SZ observations of galaxy clusters out to the virial radius

Sunyaev–Zel’dovich observations of galaxy clusters out to the virial radius with the Arcminute Microkelvin Imager 1


We present observations using the Small Array of the Arcminute Microkelvin Imager (AMI; 14–18 GHz) of four Abell and three MACS clusters spanning 0.171–0.686 in redshift. We detect Sunyaev-Zel’dovich (SZ) signals in five of these without any attempt at source subtraction, although strong source contamination is present. With radio-source measurements from high-resolution observations, and under the assumptions of spherical -model, isothermality and hydrostatic equilibrium, a Bayesian analysis of the data in the visibility plane detects extended SZ decrements in all seven clusters over and above receiver noise, radio sources and primary CMB imprints. Bayesian evidence ratios range from :1 to :1 for six of the clusters and 3000:1 for one with substantially less data than the others. We present posterior probability distributions for, e.g., total mass and gas fraction averaged over radii internal to which the mean overdensity is 1000, 500 and 200, being the virial radius. Reaching involves some extrapolation for the nearer clusters but not for the more-distant ones. We find that our estimates of gas fraction are low (compared with most in the literature) and decrease with increasing radius. These results appear to be consistent with the notion that gas temperature in fact falls with distance (away from near the cluster centre) out to the virial radius.

cosmology: observations – cosmic microwave background – galaxies: clusters: general – galaxies: clusters: individual (Abell 611, Abell 773, Abell 1914, Abell 2218, MACSJ0308+26, MACSJ0717+37, MACSJ0744+39) – methods: data analysis – radio continuum: general

1 Introduction

The Sunyaev–Zel’dovich (SZ) effect (Sunyaev & Zeldovich, 1970, 1972) is the inverse-Compton scattering of the CMB radiation by hot, ionised gas in the gravitational potential well of a cluster of galaxies; for reviews see Birkinshaw (1999) and Carlstrom et al. (2002). The effect is useful in a number of ways for the study of galaxy clusters; here we are concerned with two in particular. First, because the SZ effect arises from a scattering process, a cluster at one redshift will produce the same observed SZ surface brightness as an identical cluster at any other redshift, so that the usual sensitivity issue of high-redshift observing does not arise. Second, since the SZ surface brightness is proportional to the line-of-sight integral of pressure through the cluster, the SZ signal is less sensitive to concentration than the X-ray Bremmsstrahlung signal; one corollary of this is that the ratio SZ-sensitivity / X-ray-sensitivity increases with distance from the cluster centre so that with SZ one can probe out to, say, the virial radius, provided the SZ telescope is sensitive to sufficiently large angular scales.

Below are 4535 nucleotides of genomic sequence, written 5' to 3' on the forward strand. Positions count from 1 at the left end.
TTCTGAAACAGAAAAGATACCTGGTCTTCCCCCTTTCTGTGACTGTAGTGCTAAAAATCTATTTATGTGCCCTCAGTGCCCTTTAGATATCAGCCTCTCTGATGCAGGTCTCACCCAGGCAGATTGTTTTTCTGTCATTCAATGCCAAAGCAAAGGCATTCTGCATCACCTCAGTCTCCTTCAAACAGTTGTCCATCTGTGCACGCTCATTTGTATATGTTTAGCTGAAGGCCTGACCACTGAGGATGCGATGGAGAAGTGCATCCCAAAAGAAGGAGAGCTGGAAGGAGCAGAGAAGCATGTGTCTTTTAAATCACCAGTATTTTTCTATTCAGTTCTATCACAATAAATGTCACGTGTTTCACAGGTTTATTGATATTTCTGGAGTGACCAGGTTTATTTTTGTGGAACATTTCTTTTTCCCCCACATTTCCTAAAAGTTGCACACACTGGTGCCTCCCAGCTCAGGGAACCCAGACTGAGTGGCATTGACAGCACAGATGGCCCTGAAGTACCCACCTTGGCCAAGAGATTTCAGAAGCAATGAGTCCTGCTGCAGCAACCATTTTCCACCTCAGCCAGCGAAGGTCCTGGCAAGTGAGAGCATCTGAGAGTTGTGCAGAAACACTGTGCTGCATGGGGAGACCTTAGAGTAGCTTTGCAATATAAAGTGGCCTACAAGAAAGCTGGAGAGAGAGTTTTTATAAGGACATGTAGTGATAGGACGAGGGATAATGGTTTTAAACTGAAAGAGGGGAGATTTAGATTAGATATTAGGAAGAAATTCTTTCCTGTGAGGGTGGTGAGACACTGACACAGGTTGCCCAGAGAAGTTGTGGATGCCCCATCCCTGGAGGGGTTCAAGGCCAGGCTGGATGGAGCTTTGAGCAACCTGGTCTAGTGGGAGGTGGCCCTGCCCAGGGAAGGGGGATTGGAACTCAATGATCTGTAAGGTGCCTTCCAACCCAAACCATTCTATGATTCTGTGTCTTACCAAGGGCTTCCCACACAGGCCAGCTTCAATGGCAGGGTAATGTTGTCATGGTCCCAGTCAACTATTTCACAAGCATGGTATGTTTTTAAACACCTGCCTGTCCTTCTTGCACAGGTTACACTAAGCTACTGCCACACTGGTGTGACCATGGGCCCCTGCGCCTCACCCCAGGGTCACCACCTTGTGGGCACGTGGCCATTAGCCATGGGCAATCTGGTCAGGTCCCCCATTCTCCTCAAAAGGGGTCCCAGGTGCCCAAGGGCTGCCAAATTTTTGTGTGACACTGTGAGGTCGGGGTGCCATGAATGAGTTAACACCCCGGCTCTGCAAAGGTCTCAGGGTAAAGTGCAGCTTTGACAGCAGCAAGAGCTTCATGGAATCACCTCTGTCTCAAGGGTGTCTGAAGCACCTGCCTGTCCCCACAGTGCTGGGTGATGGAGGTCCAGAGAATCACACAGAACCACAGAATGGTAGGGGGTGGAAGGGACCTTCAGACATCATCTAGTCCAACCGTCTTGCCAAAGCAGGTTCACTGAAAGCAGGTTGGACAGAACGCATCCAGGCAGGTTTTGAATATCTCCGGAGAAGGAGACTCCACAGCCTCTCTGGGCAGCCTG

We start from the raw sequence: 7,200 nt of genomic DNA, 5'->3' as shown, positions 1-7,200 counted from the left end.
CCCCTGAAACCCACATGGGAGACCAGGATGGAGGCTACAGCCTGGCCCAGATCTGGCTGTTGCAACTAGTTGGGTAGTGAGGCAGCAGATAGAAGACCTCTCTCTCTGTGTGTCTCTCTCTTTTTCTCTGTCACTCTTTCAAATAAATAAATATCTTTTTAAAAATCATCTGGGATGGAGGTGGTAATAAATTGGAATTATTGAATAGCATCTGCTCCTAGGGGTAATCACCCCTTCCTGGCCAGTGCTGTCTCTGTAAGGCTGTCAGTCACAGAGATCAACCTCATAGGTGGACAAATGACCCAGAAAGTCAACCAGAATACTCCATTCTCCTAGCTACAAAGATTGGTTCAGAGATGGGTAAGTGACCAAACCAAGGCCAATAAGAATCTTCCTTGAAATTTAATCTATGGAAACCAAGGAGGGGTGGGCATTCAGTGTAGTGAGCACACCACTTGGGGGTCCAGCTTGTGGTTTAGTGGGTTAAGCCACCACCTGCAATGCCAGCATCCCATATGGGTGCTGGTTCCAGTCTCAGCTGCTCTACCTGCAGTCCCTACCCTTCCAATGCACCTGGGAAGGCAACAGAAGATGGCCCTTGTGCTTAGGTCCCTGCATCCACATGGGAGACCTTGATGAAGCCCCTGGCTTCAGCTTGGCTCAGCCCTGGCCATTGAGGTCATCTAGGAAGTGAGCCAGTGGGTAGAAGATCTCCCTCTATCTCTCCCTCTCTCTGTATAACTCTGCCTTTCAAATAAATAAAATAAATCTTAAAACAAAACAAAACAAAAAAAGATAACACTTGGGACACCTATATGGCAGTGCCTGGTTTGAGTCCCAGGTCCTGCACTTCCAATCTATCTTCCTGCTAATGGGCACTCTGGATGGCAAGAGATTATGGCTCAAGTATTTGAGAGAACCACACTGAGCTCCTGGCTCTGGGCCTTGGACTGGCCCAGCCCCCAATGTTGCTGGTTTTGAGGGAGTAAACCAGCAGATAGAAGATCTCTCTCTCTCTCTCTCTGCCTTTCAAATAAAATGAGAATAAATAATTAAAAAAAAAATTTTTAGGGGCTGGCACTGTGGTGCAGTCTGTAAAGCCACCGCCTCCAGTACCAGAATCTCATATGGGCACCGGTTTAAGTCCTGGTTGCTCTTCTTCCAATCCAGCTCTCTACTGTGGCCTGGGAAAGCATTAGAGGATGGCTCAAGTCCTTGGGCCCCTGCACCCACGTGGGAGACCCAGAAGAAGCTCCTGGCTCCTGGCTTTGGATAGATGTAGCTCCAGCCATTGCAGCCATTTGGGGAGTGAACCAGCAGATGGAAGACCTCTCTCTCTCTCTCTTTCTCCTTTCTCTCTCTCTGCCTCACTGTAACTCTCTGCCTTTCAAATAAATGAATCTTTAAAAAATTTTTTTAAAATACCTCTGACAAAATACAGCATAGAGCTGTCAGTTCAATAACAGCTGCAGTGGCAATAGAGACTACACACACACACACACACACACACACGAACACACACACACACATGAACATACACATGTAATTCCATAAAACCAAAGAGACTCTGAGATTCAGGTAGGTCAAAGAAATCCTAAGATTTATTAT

SZ decrements are faint, however, and can be contaminated or obliterated by other sources of radio emission. A range of new, sensitive instruments has been brought into use to capitalise on the science from SZ observations. Among these instruments, which employ different strategies to maximise sensitivity and minimise confusion, are ACT (Swetz et al., 2010; Menanteau et al., 2010), AMI (AMI Consortium: Zwart et al., 2008) AMiBA (Ho et al., 2009; Wu et al., 2009), APEX (Dobbs et al., 2006), CARMA (, SPT (Carlstrom et al., 2009; Andersson et al., 2010) and SZA (Culverhouse et al., 2010). In the case of AMI, two separate interferometer arrays are used, the Small Array (SA) having short baselines sensitive to SZ and radio sources, and the Large Array (LA) with baselines sensitive to the radio sources alone and thus providing source subtraction for the SA. Key parameters of the SA and LA are shown in Table 1.

The SA was built first. Partly to test it while the LA was being completed, we used the SA to observe Galactic supernova remnants and likely regions of spinning dust (AMI Consortium: Scaife et al. 2008, AMI Consortium: Scaife et al. 2009a,b, AMI Consortium: Hurley-Walker et al. 2009a,b) bright enough not to need source subtraction. But we also wanted to begin SZ observation, test our algorithms to extract SZ signals in the presence of radio sources, CMB primary anisotropies and receiver noise, and begin our SZ science programme. To do this required the use of long-baseline data from the 15-GHz Ryle Telescope (RT; see e.g. Grainge et al. 1993, Grainge et al. 1996, Grainge et al. 2002a,b, Cotter et al. 2002a,b, Grainger et al. 2002, Saunders et al. 2003, Jones et al. 2005) taken in the past; this needs caution because of radio source variability (see e.g. Bolton et al. 2006, Sadler et al. 2006 and AMI Consortium: Franzen et al. 2009), but our data-analysis algorithm allows for variability and in fact we were able to use some data from the LA, which, at the time, was only partially commissioned. Here we present the first part of this work, SZ measurements of seven known clusters spanning ranges of redshift and of X-ray luminosity .